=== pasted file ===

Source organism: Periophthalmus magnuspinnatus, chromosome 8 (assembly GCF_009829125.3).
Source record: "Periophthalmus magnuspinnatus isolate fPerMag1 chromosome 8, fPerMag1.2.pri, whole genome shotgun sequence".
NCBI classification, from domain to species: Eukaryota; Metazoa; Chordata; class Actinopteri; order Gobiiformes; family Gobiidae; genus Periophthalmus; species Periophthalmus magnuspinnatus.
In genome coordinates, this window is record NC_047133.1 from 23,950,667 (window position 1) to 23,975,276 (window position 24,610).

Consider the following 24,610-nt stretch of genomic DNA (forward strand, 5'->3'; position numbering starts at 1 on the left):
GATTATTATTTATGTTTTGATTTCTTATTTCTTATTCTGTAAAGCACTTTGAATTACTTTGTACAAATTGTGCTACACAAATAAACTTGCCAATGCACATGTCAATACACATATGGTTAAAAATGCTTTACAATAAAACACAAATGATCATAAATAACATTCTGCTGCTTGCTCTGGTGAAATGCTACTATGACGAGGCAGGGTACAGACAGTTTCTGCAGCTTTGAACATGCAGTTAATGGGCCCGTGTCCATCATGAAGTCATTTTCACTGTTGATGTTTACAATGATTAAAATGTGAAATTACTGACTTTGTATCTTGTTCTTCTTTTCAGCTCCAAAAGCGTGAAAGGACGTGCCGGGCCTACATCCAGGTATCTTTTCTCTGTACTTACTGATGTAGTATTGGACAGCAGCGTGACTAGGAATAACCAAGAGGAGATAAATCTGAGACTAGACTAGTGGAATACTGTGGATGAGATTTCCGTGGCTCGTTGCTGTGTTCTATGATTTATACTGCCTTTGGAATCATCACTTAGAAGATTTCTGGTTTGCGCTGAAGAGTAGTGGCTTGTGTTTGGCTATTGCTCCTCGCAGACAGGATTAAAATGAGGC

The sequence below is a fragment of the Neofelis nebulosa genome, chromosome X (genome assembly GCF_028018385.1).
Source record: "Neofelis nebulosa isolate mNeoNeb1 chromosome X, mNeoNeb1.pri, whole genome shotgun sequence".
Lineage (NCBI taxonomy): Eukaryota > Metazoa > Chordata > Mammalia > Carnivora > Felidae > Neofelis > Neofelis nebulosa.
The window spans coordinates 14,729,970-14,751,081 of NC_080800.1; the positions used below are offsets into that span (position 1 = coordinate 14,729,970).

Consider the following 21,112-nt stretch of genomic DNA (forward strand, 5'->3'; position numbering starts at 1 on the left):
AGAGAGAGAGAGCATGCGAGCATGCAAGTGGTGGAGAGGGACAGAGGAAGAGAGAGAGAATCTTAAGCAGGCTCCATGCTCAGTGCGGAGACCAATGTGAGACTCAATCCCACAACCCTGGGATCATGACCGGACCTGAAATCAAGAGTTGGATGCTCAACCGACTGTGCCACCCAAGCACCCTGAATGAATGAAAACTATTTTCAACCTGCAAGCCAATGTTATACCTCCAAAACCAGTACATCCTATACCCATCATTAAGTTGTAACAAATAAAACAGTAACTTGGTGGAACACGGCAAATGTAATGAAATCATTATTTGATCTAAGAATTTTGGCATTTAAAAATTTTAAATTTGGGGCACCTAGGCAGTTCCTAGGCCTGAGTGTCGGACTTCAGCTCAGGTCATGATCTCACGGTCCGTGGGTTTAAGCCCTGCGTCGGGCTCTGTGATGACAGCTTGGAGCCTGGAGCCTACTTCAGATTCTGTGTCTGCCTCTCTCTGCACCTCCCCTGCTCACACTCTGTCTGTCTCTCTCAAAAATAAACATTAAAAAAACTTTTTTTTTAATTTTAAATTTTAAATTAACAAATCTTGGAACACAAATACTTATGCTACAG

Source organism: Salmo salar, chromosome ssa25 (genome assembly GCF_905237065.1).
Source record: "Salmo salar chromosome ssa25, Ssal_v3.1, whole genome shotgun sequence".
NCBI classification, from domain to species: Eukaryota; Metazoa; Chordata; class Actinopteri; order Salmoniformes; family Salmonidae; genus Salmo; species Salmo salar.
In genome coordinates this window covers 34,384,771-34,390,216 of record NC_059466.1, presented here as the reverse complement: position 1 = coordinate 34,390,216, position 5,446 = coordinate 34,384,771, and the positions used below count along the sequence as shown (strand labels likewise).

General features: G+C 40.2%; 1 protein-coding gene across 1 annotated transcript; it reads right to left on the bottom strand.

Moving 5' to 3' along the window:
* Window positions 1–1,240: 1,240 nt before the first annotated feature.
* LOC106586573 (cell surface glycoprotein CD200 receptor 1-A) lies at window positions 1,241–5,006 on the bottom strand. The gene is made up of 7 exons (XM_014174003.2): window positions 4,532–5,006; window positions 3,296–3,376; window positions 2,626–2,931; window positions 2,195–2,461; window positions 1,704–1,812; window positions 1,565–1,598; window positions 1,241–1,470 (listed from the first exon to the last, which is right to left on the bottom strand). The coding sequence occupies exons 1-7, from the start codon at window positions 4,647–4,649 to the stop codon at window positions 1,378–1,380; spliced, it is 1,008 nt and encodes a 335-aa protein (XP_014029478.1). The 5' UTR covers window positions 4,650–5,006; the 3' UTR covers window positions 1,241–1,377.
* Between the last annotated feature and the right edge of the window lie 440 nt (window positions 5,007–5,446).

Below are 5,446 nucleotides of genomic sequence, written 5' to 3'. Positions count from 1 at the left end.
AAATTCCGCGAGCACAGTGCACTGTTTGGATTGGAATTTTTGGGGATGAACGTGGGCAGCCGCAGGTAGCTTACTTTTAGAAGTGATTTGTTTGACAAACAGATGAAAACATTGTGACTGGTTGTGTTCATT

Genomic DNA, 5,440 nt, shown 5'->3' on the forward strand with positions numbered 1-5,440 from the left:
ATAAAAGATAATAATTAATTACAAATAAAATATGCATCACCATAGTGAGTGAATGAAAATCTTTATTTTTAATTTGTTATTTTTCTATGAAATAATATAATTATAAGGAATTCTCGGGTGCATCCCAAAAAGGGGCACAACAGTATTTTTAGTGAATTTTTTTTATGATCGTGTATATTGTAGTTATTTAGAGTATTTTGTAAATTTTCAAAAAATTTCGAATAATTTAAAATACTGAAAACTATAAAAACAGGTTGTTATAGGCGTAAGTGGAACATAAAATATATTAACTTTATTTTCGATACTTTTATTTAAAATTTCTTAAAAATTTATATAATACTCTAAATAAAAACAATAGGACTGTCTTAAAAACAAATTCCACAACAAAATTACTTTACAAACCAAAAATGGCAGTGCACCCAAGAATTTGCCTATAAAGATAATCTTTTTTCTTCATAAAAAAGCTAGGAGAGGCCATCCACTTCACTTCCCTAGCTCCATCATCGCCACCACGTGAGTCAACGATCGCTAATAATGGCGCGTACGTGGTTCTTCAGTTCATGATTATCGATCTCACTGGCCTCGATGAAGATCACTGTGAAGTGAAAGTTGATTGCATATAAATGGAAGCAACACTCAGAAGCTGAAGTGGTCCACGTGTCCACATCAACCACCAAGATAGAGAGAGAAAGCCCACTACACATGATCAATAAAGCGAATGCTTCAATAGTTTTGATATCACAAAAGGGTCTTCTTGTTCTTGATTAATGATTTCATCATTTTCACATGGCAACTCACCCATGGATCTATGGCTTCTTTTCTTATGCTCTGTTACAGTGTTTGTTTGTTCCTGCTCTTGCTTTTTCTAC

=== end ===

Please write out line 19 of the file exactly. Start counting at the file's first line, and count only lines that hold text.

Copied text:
* Window positions 1–1,240: 1,240 nt before the first annotated feature.